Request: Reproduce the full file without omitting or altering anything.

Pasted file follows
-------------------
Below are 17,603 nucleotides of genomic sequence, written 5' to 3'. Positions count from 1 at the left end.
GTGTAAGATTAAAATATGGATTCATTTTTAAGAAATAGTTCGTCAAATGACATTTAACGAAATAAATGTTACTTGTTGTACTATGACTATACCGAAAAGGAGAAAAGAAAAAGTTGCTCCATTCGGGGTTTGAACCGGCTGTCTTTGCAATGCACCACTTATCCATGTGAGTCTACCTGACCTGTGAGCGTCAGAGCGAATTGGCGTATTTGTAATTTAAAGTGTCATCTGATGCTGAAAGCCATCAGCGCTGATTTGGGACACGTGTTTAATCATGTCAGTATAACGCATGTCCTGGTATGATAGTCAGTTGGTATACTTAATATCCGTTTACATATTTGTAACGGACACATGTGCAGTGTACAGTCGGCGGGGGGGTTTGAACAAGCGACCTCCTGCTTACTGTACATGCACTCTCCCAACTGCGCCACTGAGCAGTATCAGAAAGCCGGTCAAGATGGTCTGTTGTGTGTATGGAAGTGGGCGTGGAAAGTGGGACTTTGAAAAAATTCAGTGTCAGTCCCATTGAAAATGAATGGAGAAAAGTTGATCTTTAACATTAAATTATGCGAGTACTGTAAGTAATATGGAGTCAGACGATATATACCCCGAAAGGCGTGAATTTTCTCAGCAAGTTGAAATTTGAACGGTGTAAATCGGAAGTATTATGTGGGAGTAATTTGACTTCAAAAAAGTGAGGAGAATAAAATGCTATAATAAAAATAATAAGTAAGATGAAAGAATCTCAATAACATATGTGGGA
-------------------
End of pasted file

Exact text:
Below are 17,603 nucleotides of genomic sequence, written 5' to 3'. Positions count from 1 at the left end.
GTGTAAGATTAAAATATGGATTCATTTTTAAGAAATAGTTCGTCAAATGACATTTAACGAAATAAATGTTACTTGTTGTACTATGACTATACCGAAAAGGAGAAAAGAAAAAGTTGCTCCATTCGGGGTTTGAACCGGCTGTCTTTGCAATGCACCACTTATCCATGTGAGTCTACCTGACCTGTGAGCGTCAGAGCGAATTGGCGTATTTGTAATTTAAAGTGTCATCTGATGCTGAAAGCCATCAGCGCTGATTTGGGACACGTGTTTAATCATGTCAGTATAACGCATGTCCTGGTATGATAGTCAGTTGGTATACTTAATATCCGTTTACATATTTGTAACGGACACATGTGCAGTGTACAGTCGGCGGGGGGGTTTGAACAAGCGACCTCCTGCTTACTGTACATGCACTCTCCCAACTGCGCCACTGAGCAGTATCAGAAAGCCGGTCAAGATGGTCTGTTGTGTGTATGGAAGTGGGCGTGGAAAGTGGGACTTTGAAAAAATTCAGTGTCAGTCCCATTGAAAATGAATGGAGAAAAGTTGATCTTTAACATTAAATTATGCGAGTACTGTAAGTAATATGGAGTCAGACGATATATACCCCGAAAGGCGTGAATTTTCTCAGCAAGTTGAAATTTGAACGGTGTAAATCGGAAGTATTATGTGGGAGTAATTTGACTTCAAAAAAGTGAGGAGAATAAAATGCTATAATAAAAATAATAAGTAAGATGAAAGAATCTCAATAACATATGTGGGA